Waiting for answer This question has not been answered yet. You can hire a professional tutor to get the answer.
Create a 5 page essay paper that discusses Analysis of an Historian's Arguement.The Rabbinites based a legal and religious system on the Talmud, which is a practice that continues to the modern day. I
Create a 5 page essay paper that discusses Analysis of an Historian's Arguement.
The Rabbinites based a legal and religious system on the Talmud, which is a practice that continues to the modern day. It is the socio-cultural and political relationship between these two sects that Marina Rustow surveys in her in her historical work Heresy and the Politics of Community1. Her scholarship about marriage in particular shows that arranged-type marriages demonstrate a series of strategic maneuvers to accomplish the goals of families,
regardless of religious affiliations. In many ways, and through many primary sources, Rustow shows the Jewish marriage practice at the time to be very much a business-like decision, with rights, legal proxies, and contracts2. Rustow’s extensive details of the marriages between members of the two communities demonstrates broad yet through historical scholarship, and will leave a lasting impact on how the historians view the relationship between the Rabbinites and Qaraites.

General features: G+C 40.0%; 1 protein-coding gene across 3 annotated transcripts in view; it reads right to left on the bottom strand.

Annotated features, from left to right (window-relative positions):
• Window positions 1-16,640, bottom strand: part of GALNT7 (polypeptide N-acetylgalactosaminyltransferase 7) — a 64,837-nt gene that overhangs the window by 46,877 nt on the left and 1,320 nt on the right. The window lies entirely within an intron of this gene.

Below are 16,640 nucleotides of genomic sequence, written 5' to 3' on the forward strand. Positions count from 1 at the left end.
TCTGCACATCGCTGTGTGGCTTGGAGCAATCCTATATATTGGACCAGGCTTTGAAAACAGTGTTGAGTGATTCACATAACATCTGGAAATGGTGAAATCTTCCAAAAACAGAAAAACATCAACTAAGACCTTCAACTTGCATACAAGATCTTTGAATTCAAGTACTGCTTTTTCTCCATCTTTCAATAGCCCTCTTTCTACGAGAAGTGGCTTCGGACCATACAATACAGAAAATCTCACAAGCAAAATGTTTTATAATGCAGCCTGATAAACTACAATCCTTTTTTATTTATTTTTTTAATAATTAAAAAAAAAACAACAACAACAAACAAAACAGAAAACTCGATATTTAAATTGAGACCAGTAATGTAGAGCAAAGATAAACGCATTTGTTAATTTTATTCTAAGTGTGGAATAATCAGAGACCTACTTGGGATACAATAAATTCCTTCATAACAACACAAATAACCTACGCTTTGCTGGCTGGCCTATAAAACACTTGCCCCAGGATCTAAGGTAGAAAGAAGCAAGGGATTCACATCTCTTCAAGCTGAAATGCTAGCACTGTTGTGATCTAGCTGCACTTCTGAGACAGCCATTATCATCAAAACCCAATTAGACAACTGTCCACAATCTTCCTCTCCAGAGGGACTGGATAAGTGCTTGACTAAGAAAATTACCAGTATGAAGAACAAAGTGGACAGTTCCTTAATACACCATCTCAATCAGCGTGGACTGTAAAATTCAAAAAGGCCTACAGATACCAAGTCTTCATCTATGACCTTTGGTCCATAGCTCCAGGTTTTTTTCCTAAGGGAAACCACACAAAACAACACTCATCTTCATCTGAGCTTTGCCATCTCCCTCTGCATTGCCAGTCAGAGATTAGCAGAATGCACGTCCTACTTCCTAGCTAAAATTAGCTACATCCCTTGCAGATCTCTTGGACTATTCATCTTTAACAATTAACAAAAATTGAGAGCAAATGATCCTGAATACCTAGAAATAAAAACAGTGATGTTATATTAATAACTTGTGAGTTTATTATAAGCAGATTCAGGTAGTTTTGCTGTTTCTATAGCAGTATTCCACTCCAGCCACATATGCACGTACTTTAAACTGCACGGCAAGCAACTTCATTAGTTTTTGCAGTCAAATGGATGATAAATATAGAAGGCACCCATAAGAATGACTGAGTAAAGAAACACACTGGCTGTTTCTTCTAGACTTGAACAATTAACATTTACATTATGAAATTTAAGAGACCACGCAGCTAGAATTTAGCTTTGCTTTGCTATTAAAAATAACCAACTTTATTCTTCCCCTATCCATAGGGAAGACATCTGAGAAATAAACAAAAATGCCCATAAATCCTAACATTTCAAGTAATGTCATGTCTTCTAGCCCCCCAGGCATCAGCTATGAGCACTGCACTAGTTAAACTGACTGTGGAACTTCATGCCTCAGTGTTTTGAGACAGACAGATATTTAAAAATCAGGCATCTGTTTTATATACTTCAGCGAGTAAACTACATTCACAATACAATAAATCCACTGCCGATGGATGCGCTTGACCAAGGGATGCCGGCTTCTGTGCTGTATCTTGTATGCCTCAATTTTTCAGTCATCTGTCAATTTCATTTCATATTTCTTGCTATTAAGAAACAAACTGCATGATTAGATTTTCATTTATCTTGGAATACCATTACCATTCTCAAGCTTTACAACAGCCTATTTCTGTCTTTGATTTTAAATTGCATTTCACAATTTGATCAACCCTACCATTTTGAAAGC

Rustow’s conclusions give us reason to change our perception of the Rabbinites and Qaraites as socially competing or mutually exclusive. Marriage, a cohesive factor bringing people legally and spiritually together, seemed to soften the boundaries between “Rabbanite” and “Qaraite” such that the two categories were neither absolute nor mutually exclusive. She gives the example of Yosef who became a Rabbanite, to, as she says, “in order to facilitate his transition to the Jewish community in Fustat”3. This anecdote suggests that the lines between Qaraite, which is the community Yosef had grown up a part of, and Rabbanite, the community that he ultimately joins to transition into the Jewish community, were not as starkly opposed as is traditionally thought. In fact, it may be said that instead of treating each other as theological and political enemies, the two groups depended on each other financially and socially for support. In the chapter on marriages, Rustow makes this clear by investigating and commenting on the extent to which